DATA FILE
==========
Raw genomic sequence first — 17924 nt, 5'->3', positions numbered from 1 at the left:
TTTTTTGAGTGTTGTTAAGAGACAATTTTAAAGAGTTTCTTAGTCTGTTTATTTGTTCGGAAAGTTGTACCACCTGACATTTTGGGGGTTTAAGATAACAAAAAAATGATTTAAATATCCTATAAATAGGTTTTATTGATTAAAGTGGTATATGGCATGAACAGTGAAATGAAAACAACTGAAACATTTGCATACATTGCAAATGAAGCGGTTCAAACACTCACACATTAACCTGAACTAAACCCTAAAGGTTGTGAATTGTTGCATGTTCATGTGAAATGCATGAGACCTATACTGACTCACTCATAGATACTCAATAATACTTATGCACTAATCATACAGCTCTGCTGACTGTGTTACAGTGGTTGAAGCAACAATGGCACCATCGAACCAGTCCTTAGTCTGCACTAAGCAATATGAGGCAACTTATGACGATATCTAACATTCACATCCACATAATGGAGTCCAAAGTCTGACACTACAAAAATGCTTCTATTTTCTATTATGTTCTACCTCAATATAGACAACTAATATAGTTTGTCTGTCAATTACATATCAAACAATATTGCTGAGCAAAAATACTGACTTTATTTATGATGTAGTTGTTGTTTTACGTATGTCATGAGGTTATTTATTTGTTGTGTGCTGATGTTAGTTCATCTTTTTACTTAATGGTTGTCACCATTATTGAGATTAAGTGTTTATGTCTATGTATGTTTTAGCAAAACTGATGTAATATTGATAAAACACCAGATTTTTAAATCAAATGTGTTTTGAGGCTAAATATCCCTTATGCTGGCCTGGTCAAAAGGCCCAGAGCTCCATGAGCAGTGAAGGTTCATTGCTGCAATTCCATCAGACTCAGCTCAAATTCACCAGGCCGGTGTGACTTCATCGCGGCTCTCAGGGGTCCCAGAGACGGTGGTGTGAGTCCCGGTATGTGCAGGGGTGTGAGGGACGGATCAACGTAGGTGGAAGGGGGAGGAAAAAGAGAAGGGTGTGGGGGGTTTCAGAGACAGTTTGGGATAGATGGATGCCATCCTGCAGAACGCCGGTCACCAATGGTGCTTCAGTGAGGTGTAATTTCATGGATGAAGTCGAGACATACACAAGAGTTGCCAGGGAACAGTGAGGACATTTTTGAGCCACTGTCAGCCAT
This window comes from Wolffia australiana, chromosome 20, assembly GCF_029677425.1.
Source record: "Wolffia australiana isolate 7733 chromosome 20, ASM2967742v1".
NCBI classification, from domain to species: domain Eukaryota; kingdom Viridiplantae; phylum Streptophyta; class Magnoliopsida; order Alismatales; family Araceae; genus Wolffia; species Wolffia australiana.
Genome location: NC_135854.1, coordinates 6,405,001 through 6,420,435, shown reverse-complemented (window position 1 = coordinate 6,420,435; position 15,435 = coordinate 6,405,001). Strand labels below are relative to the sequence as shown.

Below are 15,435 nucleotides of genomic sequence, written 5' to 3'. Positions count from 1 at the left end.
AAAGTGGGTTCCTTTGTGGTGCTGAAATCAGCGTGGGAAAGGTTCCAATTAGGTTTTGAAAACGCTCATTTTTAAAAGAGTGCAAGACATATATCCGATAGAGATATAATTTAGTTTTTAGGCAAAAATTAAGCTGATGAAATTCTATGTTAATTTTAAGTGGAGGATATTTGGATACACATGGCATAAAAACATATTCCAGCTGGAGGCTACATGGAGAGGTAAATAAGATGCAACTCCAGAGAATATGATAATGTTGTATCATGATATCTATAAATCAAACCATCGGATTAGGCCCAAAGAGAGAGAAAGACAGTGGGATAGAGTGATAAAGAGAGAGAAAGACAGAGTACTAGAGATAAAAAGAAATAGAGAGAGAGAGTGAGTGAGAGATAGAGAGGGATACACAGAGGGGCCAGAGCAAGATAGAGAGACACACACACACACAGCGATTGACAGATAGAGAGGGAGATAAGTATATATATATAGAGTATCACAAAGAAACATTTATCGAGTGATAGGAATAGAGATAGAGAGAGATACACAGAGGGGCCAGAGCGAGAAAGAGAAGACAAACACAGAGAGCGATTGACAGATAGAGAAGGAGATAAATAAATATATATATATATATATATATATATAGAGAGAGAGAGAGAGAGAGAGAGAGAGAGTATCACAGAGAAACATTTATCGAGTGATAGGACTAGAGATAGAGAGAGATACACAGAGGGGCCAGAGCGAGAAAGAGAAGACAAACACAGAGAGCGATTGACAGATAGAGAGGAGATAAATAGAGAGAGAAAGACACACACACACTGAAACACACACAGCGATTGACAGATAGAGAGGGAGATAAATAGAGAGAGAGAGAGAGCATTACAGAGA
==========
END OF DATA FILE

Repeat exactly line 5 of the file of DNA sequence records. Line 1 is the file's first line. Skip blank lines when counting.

NCBI classification, from domain to species: domain Eukaryota; kingdom Viridiplantae; phylum Streptophyta; class Magnoliopsida; order Alismatales; family Araceae; genus Wolffia; species Wolffia australiana.